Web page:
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New research from the World Resources Institute finds that 147 million people will be affected by floods by the end of the decade - "the numbers will be catastrophic." The number of people affected will double worldwide by 2030.
Due to the annual flooding of rivers and coasts at the end of the decade, the number of people affected grew exponentially, compared to 72 million people just 10 years ago.
Damage to urban property will rise from $ 174 billion to $ 712 billion per year.
By 2050, "the numbers will be catastrophic," according to the report. A total of 221 million people will be at risk, and the death toll in cities will cost $ 1.7 billion a year.
When the World Resources Institute (WRI) first developed its flood modeling tool in 2014, the predictions felt "like a fantasy," said Charlie Iceland, director of water initiatives at WRI.
"But now we are seeing this increase in the magnitude of the damage in real time," Iceland said. "We have never seen this type of flood before."
Floods are getting worse due to the climate crisis, decisions to populate high-risk areas, and land subsidence from overuse of groundwater.
The worst floods will come in South and Southeast Asia, including in Bangladesh, Vietnam, India, Indonesia and China, where large populations are vulnerable.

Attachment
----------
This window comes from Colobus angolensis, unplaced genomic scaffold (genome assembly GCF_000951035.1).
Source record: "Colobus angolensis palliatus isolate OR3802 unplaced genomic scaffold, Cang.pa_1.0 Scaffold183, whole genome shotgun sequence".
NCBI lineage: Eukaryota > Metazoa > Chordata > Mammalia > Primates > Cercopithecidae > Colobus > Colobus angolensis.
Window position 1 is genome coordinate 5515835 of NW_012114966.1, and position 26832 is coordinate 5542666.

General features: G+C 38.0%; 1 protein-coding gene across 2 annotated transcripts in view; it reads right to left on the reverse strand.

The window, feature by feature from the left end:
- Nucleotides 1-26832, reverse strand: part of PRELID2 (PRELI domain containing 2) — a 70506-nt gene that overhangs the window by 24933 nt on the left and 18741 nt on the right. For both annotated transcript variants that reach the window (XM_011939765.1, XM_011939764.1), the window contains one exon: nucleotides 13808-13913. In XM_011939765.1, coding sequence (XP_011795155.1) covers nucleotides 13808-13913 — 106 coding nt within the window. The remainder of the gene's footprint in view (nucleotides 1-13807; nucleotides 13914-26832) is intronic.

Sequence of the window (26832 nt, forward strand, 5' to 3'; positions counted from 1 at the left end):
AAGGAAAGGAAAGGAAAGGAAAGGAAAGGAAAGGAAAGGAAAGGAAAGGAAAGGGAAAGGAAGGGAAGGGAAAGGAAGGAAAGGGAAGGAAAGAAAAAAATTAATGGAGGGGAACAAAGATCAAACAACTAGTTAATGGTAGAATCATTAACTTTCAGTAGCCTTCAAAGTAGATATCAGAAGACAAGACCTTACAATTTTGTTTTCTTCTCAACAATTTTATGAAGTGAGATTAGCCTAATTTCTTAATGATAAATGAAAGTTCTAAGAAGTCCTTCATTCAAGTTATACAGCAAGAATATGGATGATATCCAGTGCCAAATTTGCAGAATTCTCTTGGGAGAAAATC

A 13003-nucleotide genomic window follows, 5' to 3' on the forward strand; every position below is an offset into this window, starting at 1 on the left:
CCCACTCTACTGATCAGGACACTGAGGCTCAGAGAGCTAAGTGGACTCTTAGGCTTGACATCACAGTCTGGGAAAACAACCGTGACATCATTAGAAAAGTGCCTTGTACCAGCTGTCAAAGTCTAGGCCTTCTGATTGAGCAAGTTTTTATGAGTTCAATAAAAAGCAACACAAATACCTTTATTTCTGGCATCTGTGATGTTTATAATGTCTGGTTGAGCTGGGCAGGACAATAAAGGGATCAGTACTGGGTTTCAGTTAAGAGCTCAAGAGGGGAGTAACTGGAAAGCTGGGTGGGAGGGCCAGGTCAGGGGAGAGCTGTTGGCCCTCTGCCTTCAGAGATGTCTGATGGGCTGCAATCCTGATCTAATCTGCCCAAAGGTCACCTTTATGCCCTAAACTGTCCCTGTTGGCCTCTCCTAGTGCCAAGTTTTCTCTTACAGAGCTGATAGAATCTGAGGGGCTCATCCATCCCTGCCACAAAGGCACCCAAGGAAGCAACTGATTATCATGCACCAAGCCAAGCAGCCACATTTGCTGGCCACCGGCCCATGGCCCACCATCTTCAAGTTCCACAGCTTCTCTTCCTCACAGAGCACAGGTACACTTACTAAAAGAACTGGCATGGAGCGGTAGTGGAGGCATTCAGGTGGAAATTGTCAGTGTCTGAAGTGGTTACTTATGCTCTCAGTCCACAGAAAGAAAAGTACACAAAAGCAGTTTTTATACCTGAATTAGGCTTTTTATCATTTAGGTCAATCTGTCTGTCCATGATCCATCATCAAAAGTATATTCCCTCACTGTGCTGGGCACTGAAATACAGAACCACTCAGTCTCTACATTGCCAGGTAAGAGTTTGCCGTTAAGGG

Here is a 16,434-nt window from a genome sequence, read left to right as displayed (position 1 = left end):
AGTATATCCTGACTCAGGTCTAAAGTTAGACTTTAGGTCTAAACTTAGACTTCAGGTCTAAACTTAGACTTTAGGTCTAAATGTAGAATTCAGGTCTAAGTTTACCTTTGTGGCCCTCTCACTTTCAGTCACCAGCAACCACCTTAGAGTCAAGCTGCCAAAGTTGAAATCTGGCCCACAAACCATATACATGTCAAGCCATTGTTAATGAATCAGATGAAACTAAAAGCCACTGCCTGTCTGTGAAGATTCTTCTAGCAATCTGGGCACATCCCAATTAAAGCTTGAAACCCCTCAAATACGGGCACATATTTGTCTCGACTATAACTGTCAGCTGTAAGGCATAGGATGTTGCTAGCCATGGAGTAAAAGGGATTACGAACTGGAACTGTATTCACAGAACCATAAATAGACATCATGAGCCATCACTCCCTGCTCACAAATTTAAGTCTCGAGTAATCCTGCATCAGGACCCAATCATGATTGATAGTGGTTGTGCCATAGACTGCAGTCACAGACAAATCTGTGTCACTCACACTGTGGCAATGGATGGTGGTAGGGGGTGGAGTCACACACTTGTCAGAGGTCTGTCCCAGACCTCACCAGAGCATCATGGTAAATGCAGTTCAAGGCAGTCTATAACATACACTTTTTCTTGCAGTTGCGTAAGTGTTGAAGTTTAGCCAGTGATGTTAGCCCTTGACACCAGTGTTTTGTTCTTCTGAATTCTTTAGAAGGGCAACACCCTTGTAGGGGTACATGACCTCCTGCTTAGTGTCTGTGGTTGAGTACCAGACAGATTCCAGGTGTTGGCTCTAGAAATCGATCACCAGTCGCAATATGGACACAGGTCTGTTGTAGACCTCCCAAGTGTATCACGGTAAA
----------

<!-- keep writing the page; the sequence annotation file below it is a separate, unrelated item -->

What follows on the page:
The effects will be less severe but increasingly severe in the US, where the risk is greatest for coastal flooding. The United States ranks third among the countries with the most losses from urban coastal flooding in the next 10 years, after China and Indonesia.
Coastal flood damage in the US was $ 1.8 billion in 2010 and will rise to $ 38 billion in 2050, with half of the country's population exposed in just three states: Louisiana, Massachusetts, and Florida.
According to a separate study, what are now occasional floods could become daily events for most of the US coastline.
This is because hurricanes are stronger, seas are higher, and rainfall patterns are changing, all due to human-caused global warming.
River flooding will get worse in the United States, but that damage will stay more or less the same as large investments will be made in flood protection.